Of course, if the child, or any of the adults, had an immune system problem, were getting treated for cancer, or had any other condition that would put them at higher risk for getting a vaccine-preventable disease, then they would likely never voluntarily expose themselves to someone who was intentionally unvaccinated.

I say voluntarily, because we often don’t have a choice.

In most states, folks are allowed to send their intentionally unvaccinated kids to school and daycare. And those kids put us all at risk.

And yes, there are vaccines to prevent that.

What to Know About Unvaccinated Kids at a Holiday Party

Many parents would avoid voluntarily exposing their kids to an intentionally unvaccinated child until they have at least completed their primary series of vaccines, when they are 12 to 15 months old.

More on Unvaccinated Kids at a Holiday Party

Is the Anti-Vaccine Movement Growing?

Boston Reverend Cotton Mather  actively promoted smallpox inoculation during a local epidemic.
Boston Reverend Cotton Mather actively promoted smallpox inoculation during a local epidemic.

We often have to remind people that the anti-vaccine movement didn’t start with Bob Sears, or Jenny McCarthy, or even with Andy Wakefield.

Did you know that the Reverend Cotton Mather’s house was bombed in Boston in 1721? Well, someone through a bomb through his window. Fortunately, it didn’t go off.

That’s 77 years before Jenner developed his smallpox vaccine!

What was Mather doing?

He had started a smallpox variolation program. He was trying to protect people in Boston from smallpox during one of the most deadly epidemics of the time.

So essentially, the anti-vaccine movement started before we even had real vaccines…

Is the Anti-Vaccine Movement Growing?

You see reports of more and more outbreaks of vaccine-preventable diseases, hear about new vaccine laws and mandates, and depending on who your friends are, may see a lot of anti-vaccine articles and vaccine injury stories getting shared on Facebook.

You have probably even heard about pediatricians firing families who refuse to vaccinate their kids.

So what’s the story?

Is the anti-vaccine movement growing?

Is there a growing resistance among parents to getting their kids vaccinated?

“Parents are taking back the truth. It is my expectation that this crack in the dam will serve to sound an alarm. To wake women up. To show them that they have relinquished their maternal wisdom, and that it is time to wrest it back.”

Kelly Brogan, MD

Is the world finally “waking up to the dangers of vaccines,” like many anti-vaccine experts have been claiming for years and years?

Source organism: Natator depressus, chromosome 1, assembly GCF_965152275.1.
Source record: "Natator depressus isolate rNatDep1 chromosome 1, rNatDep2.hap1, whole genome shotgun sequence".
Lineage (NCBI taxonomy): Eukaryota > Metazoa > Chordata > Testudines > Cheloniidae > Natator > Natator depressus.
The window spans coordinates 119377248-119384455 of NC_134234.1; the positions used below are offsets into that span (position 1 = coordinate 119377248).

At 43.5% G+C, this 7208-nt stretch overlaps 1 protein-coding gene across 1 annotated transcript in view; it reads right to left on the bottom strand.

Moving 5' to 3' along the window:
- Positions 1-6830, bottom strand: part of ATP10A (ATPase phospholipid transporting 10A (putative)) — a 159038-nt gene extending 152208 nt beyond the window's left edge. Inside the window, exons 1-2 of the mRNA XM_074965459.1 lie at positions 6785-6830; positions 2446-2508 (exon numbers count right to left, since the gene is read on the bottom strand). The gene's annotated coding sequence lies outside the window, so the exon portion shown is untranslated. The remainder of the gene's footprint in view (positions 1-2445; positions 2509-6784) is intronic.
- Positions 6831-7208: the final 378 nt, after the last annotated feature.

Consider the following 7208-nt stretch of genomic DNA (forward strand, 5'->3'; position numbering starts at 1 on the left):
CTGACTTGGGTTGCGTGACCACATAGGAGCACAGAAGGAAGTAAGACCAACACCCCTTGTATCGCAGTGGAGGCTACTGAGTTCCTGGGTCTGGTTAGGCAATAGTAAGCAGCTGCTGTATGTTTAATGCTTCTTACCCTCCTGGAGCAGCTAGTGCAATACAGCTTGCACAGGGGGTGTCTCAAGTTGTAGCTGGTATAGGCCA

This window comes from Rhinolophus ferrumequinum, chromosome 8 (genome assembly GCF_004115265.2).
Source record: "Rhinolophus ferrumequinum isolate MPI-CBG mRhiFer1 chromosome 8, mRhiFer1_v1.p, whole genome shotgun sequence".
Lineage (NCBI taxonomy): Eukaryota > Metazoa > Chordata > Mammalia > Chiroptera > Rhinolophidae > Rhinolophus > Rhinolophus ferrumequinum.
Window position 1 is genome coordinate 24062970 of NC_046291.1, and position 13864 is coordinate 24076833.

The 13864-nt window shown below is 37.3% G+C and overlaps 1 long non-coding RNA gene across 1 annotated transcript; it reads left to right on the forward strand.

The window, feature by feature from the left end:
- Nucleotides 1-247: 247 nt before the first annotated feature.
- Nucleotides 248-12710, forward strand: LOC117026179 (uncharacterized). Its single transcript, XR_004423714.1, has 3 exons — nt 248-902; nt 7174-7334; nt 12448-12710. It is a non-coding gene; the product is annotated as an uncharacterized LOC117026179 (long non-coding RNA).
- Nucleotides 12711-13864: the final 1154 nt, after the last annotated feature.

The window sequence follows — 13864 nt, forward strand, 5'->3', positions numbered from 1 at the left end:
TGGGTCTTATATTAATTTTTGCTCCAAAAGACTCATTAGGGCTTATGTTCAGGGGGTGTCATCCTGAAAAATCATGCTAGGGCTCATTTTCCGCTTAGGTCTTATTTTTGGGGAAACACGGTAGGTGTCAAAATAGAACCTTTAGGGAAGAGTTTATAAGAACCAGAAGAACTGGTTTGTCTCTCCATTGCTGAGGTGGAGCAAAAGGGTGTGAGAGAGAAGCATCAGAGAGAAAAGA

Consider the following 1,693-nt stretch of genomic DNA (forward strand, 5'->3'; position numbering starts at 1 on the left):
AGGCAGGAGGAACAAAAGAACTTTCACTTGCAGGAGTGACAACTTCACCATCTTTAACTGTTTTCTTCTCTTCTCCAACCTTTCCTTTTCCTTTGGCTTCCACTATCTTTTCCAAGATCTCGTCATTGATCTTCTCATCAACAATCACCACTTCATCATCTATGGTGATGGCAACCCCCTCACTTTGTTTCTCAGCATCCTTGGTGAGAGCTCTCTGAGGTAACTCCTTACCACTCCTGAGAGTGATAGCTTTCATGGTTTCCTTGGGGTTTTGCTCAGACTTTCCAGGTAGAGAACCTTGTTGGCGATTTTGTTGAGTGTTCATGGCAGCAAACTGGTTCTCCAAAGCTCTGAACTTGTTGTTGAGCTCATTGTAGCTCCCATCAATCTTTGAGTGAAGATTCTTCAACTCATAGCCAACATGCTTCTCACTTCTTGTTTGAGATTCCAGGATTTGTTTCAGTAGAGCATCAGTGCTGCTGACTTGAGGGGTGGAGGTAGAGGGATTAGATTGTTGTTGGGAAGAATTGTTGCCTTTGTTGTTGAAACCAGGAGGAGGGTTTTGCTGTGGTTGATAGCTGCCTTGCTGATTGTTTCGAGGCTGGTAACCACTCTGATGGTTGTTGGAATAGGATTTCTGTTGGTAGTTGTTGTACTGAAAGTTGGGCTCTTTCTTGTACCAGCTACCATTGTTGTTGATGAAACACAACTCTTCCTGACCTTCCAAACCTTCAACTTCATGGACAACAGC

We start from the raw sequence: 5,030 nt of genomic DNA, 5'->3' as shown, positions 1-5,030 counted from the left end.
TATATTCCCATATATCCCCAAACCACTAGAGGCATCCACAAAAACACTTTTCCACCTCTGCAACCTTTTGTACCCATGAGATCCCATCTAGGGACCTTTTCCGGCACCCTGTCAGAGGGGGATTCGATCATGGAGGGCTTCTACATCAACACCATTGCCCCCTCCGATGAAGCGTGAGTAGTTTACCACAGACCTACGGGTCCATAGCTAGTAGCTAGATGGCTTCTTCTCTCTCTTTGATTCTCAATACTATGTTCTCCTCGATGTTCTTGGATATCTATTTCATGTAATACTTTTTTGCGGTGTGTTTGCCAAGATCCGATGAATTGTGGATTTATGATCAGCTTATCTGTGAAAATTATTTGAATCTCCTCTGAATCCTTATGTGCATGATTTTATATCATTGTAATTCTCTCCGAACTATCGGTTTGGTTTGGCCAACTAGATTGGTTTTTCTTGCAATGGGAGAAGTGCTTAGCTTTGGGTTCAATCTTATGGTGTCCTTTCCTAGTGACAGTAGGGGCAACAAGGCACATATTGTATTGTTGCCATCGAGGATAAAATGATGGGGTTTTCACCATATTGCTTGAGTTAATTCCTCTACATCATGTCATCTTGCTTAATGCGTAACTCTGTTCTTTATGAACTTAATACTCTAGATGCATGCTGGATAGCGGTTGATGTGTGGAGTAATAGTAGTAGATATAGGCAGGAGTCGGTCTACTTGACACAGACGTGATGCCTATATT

The Anti-Vaccine Movement is not Growing

Many people will likely tell you that the anti-vaccine is in fact growing.

You can read it in their headlines:

  • The worrying rise of the anti-vaccination movement
  • Will 2017 be the year the anti-vaccination movement goes mainstream?
  • Pediatricians calling anti-vaccine movement a growing problem
  • There’s Good Evidence That The Anti-Vaccine Movement Is Growing
  • I was skeptical that the anti-vaccine movement was gaining traction. Not anymore.

But the anti-vaccine movement is not necessarily growing.

The overwhelming majority of parents and adults are fully vaccinated.

What we do have is a very vocal minority of people who do their best to push misinformation and conspiracy theories about vaccines and vaccine dangers, and not surprisingly, they have some new ways to do it. Unfortunately, they use their anti-vaccine talking points to scare vaccine hesitant parents and those who might now be on the fence about vaccines to sometimes delay or skip some vaccines.

Most parents do their research though, don’t jump on the anti-vaccine bandwagon, and know that vaccines work, vaccines are safe, and vaccines are necessary.

The Anti-Vaccine Movement is Changing

A lot about the anti-vaccine movement hasn’t changed over the last 100 plus years.

Many early critics of vaccines were alternative medicine providers, including homeopaths and chiropractors, just like we see today. And like they do today, they argued that vaccines didn’t work, vaccines were dangerous, and that vaccines weren’t even necessary.

alicia-silverstone

The big difference?

Unlike when Lora Little, at the end of the 19th century, had to travel around the country to distribute her anti-vaccine pamphlet, Crimes of the Cowpox Ring, anti-vaccine folks can now just tweet or post messages on Facebook. It is also relatively easy to self-publish an anti-vaccine book and sell it on Amazon, put up your own anti-vaccine website, post videos on YouTube, or even make movies.

“Whatever you think about Andrew Wakefield, the real villains of the MMR scandal are the media.”